FY24 Funding Deal Reached

Short-Term Bill Runs Through Mid-March
Mitch McConnell
Senate Minority Leader Mitch McConnell walks to a Republican luncheon on Wednesday after announcing that he will step down as Senate Republican leader in November. (Jacquelyn Martin/AP)

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Congressional leaders announced a deal to fund transportation programs and other federal agencies through fiscal 2024 as the Senate’s top Republican said he will give up his post at the end of the year.

“We are in agreement that Congress must work in a bipartisan manner to fund our government,” said Sens. Chuck Schumer (D-N.Y.), Mitch McConnell (R-Ky.), Speaker Mike Johnson (R-La.) and House Minority Leader Hakeem Jeffries (D-N.Y.) in a statement Feb. 28 that included the chairwomen and ranking members on the Appropriations committees.

“Negotiators have come to an agreement on six bills: Agriculture [Food and Drug Administration], Commerce-Justice and Science, Energy and Water Development, Interior, Military Construction [Veterans Affairs], and Transportation [Housing and Urban Development]. After preparing final text, this package of six full-year appropriations bills will be voted on and enacted prior to March 8,” the congressional leaders explained.

For defense agencies, the leaders intend to advance fiscal 2024 bills by March 22. Funding authority for non-defense agencies is scheduled to expire March 1. Funding authority for defense-related agencies expires March 8. The current fiscal year expires Oct. 1.

Sen. Chuck Schumer


To proceed with this latest budget agreement, Congress needed to consider a short-term funding measure that would avert a partial shutdown in March. A stopgap funding measure would keep the U.S. Department of Transportation operating through mid-March.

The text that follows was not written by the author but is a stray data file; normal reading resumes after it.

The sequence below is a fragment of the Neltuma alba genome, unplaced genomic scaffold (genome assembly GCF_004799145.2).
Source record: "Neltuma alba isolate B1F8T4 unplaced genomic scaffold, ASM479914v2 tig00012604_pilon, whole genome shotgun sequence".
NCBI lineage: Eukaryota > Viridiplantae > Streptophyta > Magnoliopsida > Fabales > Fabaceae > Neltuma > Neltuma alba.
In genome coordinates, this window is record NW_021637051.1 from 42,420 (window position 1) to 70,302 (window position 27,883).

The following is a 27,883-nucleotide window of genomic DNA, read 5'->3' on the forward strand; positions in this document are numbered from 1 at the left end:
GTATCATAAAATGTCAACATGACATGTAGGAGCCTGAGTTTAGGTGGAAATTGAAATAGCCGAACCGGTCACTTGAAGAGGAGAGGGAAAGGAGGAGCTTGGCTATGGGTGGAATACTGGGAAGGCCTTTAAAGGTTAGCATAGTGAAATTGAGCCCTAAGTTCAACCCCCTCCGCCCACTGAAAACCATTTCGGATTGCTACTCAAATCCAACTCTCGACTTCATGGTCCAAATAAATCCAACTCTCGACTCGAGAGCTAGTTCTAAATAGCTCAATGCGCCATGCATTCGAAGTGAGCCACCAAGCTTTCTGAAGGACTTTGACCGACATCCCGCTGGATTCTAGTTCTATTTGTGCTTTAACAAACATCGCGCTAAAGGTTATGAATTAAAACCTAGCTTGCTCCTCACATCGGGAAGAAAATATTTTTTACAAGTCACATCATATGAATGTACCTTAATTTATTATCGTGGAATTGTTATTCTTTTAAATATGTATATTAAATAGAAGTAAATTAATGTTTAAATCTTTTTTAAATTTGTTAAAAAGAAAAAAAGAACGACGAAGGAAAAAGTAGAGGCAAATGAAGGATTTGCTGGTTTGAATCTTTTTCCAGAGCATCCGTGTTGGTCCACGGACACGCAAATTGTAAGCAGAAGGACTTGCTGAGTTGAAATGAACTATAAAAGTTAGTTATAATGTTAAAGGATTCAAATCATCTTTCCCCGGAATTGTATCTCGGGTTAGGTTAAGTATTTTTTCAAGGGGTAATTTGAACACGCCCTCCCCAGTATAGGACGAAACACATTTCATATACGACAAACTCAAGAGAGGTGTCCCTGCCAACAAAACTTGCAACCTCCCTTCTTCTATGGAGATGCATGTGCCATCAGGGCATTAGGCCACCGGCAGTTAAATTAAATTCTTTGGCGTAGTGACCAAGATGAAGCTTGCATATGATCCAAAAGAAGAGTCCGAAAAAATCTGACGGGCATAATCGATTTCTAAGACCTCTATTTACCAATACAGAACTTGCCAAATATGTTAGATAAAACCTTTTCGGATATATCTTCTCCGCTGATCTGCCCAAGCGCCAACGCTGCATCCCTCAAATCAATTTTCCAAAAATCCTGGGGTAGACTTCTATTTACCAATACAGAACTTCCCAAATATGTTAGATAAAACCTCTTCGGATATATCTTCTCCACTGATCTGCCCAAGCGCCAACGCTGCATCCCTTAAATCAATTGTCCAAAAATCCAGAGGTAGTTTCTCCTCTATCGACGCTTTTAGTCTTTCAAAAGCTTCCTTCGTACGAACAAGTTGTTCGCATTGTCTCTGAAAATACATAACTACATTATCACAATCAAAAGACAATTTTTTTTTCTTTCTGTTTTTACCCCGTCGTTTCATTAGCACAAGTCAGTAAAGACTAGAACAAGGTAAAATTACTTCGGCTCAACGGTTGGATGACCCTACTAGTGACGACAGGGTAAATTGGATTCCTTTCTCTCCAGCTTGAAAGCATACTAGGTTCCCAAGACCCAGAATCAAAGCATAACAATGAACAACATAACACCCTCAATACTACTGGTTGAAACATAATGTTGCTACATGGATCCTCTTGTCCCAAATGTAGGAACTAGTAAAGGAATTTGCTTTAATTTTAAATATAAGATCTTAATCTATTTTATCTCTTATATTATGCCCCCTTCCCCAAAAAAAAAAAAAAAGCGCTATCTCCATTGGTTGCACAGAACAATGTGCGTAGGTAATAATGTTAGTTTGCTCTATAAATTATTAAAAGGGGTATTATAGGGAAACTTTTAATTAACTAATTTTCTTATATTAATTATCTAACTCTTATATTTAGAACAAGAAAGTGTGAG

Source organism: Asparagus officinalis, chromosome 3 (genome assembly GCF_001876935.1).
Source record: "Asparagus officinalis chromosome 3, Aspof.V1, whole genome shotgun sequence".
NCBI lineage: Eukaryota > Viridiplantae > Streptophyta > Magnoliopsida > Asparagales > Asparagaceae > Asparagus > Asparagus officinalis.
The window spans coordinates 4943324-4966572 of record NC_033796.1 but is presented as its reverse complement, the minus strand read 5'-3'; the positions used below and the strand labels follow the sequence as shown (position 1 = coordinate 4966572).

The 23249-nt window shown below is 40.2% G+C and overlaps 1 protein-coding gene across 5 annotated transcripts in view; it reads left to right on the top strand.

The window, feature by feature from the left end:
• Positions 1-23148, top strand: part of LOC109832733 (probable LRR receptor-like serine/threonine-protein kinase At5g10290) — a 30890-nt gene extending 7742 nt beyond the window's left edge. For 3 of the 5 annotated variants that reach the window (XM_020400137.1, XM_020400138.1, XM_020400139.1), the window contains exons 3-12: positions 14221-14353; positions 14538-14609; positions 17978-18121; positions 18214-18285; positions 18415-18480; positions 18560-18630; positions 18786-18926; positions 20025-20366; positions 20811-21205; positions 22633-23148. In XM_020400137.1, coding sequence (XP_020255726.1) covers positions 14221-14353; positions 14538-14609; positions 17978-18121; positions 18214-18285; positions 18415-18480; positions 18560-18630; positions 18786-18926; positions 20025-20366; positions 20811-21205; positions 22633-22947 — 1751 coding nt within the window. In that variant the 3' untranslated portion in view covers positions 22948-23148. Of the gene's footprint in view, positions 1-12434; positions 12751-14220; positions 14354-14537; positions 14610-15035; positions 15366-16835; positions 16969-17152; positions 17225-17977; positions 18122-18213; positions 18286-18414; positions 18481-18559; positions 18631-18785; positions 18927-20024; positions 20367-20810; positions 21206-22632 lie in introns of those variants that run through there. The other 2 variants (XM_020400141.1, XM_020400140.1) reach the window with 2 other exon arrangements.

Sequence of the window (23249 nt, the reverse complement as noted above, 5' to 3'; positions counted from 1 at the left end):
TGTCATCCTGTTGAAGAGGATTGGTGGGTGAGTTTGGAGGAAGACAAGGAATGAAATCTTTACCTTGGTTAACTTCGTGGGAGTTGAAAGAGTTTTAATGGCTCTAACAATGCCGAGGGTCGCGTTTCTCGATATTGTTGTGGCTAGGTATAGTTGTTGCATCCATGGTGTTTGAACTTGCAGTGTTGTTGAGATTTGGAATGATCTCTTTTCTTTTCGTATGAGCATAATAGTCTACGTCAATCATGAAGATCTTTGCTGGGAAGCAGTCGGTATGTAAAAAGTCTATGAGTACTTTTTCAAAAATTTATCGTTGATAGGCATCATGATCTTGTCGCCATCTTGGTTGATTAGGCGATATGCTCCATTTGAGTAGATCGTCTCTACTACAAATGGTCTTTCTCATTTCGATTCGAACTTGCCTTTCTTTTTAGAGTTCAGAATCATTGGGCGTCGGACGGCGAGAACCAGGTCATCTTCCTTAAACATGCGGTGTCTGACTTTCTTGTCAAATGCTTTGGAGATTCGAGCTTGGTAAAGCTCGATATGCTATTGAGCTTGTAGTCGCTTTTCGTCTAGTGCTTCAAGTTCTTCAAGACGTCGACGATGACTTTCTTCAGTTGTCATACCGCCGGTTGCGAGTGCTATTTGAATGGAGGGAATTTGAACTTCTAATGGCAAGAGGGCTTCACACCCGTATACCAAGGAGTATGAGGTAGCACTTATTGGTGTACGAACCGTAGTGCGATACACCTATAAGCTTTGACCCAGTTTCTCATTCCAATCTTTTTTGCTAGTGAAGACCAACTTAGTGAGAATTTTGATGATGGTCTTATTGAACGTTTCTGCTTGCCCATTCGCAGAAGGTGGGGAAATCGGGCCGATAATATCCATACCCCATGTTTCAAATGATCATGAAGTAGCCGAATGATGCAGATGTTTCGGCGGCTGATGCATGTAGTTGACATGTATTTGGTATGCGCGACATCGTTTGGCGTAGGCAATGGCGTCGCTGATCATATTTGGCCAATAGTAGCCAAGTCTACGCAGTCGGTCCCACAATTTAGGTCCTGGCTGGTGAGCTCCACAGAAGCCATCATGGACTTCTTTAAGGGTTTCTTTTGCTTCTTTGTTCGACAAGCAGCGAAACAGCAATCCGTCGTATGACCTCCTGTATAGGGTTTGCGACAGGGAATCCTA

“To give the House and Senate Appropriations [committees] adequate time to execute on this deal in principle, including drafting, preparing report language, scoring and other technical matters, and to allow members 72 hours to review, a short-term continuing resolution to fund agencies through March 8 and 22 will be necessary, and voted on by the House and Senate,” the leaders added. The House approved a short-term package on Feb. 29 by a vote of 320-99, with 97 Republicans voting against the stopgap. The Senate then took up the bill and approved it during an evening vote of 77-13. President Biden signed it March 1. 

Reflecting on the funding process, Johnson told reporters on Capitol Hill on Feb. 29: “The appropriations process is ugly. Democracy is ugly.” Senate Appropriations Committee Chairwoman Patty Murray (D-Wash.), central to the funding negotiations, had repeatedly pressed members of Congress to approve the full-year legislation.

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“We cannot let a few far-right extremists derail the basic functioning of government,” she said Feb. 27, taking aim at a small group of House Republicans. “There’s no reason to listen to them, and there is no way we are going to let them impose extreme policies that go against the basic values of the American people.”

“So I hope bipartisanship will prevail,” Murray went on. “Let’s show the public that Congress still understands a few very simple things: Shutdowns are bad, and working together is good.”

The White House indicated the president endorses a plan that would avert a shutdown. Press Secretary Karine Jean-Pierre highlighted Congress’ role in the budget process. “There is a potential shutdown. The clock is ticking. They need to do their jobs and get that done,” she told reporters at the White House Feb. 28. President Joe Biden’s State of the Union address is scheduled for March 7.

The Senate last year advanced a $98.9 billion fiscal 2024 appropriations bill for the departments of Transportation and Housing and Urban Development. House Republicans have not advanced their version of the fiscal 2024 transportation bill. The Senate-passed and House appropriations bills would each provide the Federal Motor Carrier Safety Administration with nearly $1 billion.

Meanwhile, McConnell announced on Feb. 28 he will step down as Republican Senate leader in November.

“Father Time remains undefeated,” the longtime senator told colleagues from the floor of the chamber. “I am no longer the young man sitting in the back, hoping colleagues would remember my name. It is time for the next generation of leadership.”